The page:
ZACHARIAS, ST, pope from 741 to 752, was a Greek by birth, and appears to have been on intimate terms with Gregory III., whom he succeeded (November 741). Contemporary history dwells chiefly on his great personal influence with the Lombard king Luitprand, and with his successor Rachis; it was largely through bis tact in dealing with these princes in a variety of emergencies that the exarchate of Ravenna was rescued from becoming part of the Lombard kingdom. A correspondence, of considerable extent and of great interest, between Zacharias and St Boniface, the apostle of Germany, is still extant, and shows how great was the influence of this pope on events then passing in France and Germany: he encouraged the deposition of Childeric, and it was with his sanction that Boniface crowned Pippin as king of the Franks at Soissons in 752. Zacharias is stated to have remonstrated with the emperor Constantine Copronymus on the part he had taken in the iconoclastic controversy. He died on the 14th of March 752, and was succeeded by Stephen II.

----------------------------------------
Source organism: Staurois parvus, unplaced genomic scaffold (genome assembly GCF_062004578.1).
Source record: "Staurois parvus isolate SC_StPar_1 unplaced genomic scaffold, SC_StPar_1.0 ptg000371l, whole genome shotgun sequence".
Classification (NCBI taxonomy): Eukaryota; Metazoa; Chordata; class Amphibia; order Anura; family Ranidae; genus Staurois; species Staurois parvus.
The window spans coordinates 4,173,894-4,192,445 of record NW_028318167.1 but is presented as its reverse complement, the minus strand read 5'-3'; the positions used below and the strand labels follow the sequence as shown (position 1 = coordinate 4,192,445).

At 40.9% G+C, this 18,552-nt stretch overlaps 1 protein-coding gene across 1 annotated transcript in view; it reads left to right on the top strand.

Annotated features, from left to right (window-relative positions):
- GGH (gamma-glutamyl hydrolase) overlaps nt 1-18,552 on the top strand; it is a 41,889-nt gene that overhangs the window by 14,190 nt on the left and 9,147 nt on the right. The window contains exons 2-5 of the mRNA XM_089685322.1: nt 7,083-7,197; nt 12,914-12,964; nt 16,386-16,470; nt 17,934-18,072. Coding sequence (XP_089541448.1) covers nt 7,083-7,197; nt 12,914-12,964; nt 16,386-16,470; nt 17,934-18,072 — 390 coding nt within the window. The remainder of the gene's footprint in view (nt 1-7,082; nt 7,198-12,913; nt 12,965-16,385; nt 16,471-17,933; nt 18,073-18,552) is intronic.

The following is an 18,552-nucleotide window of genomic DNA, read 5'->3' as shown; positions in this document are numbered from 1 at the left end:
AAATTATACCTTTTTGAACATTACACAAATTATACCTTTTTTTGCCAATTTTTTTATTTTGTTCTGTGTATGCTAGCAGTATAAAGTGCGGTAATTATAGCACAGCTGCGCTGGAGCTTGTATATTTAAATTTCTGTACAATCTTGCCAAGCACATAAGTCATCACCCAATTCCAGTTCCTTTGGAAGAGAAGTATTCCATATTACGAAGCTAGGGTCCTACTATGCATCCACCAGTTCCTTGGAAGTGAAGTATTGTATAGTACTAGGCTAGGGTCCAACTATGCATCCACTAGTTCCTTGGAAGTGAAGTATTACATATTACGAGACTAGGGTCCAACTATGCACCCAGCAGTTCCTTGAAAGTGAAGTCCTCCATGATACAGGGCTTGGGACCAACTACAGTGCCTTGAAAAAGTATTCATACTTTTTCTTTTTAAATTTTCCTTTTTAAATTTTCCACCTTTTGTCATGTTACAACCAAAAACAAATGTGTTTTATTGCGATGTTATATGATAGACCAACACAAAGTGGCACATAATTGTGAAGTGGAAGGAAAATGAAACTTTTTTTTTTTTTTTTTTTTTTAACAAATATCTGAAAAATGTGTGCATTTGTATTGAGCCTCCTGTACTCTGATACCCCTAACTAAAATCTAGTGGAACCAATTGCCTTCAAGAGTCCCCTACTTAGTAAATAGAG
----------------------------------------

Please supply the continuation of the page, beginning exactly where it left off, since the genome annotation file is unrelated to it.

The letters and decrees of Zacharias are published in Migne, Patrolog. lat. Ixxxix. p. 917-960.
Note - this article incorporates content from Encyclopaedia Britannica, Eleventh Edition, (1910-1911)